Practice Strategies:
Stepping Out on Your Own

Part Three: The Importance of a Good Professional Development Plan

By Gretchen Otto


Good mentors are essential to developing excellent business prospects and staying out of malpractice trouble. Joan M. Schulkers reiterated the old law school adage that law practice is a group effort. She urges new lawyers to set up a network of senior lawyer advisors to rely on when seeking advice on legal issues. When submitting important legal memoranda, for example, Schulkers feels it is often crucial to have “another set of eyes.” But how does one set up such a network? Try following the practices below to set up a network and to begin to develop as a professional.

  • Your bar association may sponsor a program that allows you to consult, free of charge, with a lawyer who is experienced and specialized in your area of inquiry.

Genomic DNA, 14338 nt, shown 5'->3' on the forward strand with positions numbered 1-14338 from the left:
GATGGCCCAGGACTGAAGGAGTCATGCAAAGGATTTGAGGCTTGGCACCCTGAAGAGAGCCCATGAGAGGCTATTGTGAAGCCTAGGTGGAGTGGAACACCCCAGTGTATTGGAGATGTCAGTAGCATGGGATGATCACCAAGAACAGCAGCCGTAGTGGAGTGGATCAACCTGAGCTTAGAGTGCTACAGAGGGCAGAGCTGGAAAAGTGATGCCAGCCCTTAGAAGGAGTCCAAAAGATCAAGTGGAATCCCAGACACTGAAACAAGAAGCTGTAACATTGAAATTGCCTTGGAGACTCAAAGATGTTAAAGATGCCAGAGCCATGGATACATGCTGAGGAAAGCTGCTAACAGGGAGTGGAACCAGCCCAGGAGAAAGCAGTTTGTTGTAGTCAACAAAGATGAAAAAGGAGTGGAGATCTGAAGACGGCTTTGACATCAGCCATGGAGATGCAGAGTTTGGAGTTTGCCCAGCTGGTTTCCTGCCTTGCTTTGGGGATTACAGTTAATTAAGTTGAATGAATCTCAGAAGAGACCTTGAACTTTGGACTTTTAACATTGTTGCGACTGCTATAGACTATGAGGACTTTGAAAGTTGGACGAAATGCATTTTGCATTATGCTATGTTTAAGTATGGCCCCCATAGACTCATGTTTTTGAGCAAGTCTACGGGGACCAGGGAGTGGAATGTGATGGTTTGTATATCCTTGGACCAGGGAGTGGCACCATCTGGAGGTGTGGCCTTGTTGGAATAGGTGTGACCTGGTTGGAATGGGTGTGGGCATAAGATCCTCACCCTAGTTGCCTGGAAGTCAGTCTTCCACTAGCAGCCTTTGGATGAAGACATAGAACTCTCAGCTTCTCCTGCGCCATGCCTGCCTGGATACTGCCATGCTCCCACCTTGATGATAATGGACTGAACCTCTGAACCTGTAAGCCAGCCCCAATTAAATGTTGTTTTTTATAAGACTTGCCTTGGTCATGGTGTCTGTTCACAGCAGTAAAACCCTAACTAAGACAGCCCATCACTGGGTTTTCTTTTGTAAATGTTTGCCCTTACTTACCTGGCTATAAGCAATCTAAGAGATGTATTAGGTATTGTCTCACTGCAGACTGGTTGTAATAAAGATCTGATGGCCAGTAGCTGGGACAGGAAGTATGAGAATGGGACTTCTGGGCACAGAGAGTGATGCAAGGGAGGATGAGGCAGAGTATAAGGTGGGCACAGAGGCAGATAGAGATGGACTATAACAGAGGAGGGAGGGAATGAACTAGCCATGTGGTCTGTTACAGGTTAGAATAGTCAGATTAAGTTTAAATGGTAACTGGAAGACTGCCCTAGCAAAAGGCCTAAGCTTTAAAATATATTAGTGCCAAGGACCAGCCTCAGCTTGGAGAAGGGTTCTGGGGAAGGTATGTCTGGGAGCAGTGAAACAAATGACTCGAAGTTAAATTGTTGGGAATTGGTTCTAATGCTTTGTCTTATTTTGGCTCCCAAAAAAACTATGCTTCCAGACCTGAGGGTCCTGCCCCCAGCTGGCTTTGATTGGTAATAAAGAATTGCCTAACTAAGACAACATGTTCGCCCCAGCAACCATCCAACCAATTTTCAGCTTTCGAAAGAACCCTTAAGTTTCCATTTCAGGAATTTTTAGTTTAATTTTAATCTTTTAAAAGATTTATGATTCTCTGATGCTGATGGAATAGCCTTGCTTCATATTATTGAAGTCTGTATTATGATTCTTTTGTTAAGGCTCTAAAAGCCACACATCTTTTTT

• Form informal mentoring relationships with more experienced lawyers you meet at court.
  • Join Inns of Court or other organizations that foster relationships with you and the senior bar. Many experienced lawyers would be most happy to help you deal with a new legal issue.
  • Call upon senior alumni from your law school who live in your area.
  • Stay in touch with your law professors, and get to know your local bar leaders. They will soon learn they can count on you for referrals in your specialty area, too.
Good Results from a Good Plan

Joseph Borman and Schulkers now have a thriving practice that includes family law, estate planning, general litigation, securities fraud, consumer law, and intellectual property. Borman’s schedule is flexible enough to accommodate staying at home two days a week to care for his three- and five-year-old children, and he enjoys traveling with his wife. He now benefits from the monetary rewards of a successful practice. Schulkers also enjoys a similarly rewarding and satisfying career. The combined overhead for the two partners remains minimal, allowing them to concentrate on offering high-quality legal services to their clients.

You, too, can achieve this level of job satisfaction with some persistence, advance planning, and creative thinking.

Gretchen Otto is a lawyer and freelance writer living in Northern Virginia. She can be reached at
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